Smooth muscle cells (SMCs) are key components of all hollow organs, where they perform contractile, synthetic and other functions. Unlike other muscle cells, SMCs are not terminally differentiated, but exhibit considerable phenotypic variation. Such variation is manifested both across disease states such as asthma and atherosclerosis, and physiological states such as pregnancy and wound healing. While there has been considerable investigation into the diversity of SMCs at the level of morphology and individual biomarkers, less is known about the diversity of SMCs at the level of the transcriptome. To explore this question, we performed an extensive statistical analysis that integrates 200 transcriptional profiles obtained in different SMC phenotypes and reference tissues. Our results point towards a non-trivial hypothesis: that transcriptional variation in different SMC phenotypes is characterized by coordinated differential expression of two mutually exclusive (anti-correlating) gene modules. The first of these modules (C) encodes 19 co-transcribed cell cycle associated genes, whereas the other module (E) encodes 41 co-transcribed extra-cellular matrix components. We propose that the positioning of smooth muscle cells along the C/E axis constitutes an important determinant of SMC phenotypes. In conclusion, our study introduces a new approach to assess phenotypic variation in smooth muscle cells, and is relevant as an example of how integrative bioinformatics analysis can shed light on not only terminal differentiated states but also subtler details in phenotypic variability. It also raises the broader question whether coordinated expression of gene modules is a common mechanism underlying phenotypic variability in mammalian cells.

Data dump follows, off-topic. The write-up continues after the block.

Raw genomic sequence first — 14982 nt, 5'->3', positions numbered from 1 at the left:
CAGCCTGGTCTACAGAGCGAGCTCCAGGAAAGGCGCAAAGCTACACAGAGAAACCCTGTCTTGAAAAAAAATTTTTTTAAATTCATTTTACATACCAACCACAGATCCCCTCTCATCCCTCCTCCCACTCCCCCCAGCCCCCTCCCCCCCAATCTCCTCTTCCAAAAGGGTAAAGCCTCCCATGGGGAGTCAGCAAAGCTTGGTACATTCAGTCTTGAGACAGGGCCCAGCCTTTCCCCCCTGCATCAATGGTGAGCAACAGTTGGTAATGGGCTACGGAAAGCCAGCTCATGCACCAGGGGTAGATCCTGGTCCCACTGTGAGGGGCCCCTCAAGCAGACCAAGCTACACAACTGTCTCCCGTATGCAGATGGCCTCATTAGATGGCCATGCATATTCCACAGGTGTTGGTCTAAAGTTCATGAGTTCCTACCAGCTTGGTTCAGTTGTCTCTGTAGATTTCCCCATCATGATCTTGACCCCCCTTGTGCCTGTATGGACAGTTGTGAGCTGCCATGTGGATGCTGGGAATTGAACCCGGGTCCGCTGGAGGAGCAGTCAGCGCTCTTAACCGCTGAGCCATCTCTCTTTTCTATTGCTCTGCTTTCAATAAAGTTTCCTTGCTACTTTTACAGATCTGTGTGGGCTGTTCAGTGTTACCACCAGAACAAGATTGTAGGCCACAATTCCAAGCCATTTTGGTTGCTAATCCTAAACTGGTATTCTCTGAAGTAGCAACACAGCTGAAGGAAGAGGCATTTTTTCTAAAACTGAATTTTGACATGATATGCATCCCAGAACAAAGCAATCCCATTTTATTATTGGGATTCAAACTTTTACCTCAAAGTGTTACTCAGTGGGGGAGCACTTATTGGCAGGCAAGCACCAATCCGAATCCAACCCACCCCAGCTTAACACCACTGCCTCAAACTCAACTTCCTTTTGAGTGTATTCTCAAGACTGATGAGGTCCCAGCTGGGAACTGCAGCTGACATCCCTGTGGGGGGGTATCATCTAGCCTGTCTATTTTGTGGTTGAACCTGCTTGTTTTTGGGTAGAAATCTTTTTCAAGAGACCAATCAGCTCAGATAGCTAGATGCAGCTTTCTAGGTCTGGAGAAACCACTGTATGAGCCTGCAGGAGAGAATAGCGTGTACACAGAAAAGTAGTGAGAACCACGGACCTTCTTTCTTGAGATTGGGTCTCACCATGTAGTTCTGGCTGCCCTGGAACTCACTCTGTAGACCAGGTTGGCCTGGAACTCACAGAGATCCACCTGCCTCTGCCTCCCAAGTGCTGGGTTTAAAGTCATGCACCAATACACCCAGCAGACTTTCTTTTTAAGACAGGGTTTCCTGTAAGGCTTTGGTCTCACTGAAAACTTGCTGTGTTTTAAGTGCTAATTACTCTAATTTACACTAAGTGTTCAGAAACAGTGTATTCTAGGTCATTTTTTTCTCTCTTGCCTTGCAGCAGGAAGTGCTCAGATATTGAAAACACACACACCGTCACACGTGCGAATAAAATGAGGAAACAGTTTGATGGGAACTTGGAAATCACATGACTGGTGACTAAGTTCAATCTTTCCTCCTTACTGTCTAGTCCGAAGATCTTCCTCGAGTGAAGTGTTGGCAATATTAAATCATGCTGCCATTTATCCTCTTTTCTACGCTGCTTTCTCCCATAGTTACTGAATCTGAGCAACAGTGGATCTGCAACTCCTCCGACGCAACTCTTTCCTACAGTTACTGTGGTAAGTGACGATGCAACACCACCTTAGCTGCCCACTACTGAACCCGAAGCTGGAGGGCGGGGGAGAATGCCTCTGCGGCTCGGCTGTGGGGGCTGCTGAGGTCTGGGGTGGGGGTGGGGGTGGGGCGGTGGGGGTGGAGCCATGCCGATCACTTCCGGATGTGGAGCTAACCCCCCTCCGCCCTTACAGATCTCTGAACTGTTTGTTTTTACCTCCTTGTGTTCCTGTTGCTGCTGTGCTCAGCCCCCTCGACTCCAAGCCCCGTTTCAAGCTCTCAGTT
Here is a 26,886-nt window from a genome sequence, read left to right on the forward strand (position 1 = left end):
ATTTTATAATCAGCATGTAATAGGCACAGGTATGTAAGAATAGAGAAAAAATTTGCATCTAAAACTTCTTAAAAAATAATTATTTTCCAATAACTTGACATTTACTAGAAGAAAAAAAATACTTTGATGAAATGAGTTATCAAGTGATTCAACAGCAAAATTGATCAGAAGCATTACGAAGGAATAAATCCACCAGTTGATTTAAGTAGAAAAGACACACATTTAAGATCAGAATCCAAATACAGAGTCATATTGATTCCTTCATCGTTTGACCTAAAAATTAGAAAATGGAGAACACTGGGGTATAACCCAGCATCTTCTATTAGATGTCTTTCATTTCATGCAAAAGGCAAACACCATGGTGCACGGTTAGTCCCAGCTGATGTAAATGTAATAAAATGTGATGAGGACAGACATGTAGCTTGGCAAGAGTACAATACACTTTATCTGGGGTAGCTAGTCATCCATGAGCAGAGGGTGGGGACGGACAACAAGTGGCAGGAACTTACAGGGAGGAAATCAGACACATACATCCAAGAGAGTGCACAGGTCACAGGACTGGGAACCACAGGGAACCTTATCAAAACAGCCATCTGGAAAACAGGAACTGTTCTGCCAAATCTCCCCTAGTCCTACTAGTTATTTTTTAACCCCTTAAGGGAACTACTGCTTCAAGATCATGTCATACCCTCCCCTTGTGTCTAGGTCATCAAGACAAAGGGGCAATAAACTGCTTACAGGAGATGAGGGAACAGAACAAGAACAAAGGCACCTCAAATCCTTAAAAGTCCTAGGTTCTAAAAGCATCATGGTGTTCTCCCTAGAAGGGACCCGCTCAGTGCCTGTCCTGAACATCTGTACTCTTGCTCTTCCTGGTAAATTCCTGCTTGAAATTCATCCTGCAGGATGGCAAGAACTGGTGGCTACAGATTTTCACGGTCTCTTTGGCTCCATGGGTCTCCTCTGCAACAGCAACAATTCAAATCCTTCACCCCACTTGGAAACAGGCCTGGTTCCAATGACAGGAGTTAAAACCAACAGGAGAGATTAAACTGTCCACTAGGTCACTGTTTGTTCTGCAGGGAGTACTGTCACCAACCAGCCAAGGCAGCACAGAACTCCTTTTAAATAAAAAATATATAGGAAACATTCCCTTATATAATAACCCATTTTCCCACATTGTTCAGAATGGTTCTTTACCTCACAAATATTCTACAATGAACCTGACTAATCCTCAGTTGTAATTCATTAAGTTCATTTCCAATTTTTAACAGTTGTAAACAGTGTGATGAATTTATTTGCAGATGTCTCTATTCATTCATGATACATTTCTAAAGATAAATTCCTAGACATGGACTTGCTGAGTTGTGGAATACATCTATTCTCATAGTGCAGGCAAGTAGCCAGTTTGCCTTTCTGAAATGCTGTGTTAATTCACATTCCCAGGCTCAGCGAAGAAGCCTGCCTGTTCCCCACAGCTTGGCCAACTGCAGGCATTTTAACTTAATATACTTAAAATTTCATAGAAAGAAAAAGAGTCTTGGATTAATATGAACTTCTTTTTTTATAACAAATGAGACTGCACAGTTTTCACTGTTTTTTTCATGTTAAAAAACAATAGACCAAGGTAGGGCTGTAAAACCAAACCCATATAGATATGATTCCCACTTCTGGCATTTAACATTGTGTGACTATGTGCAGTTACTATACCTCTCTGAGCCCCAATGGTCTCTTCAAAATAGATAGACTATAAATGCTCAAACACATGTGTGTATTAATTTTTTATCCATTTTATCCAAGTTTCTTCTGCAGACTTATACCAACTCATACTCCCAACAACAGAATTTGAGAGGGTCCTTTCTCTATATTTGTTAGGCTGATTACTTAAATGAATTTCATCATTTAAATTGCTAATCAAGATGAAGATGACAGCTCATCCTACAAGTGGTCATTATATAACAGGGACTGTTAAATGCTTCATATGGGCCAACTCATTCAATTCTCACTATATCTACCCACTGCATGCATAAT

- Gene module
- Vascular development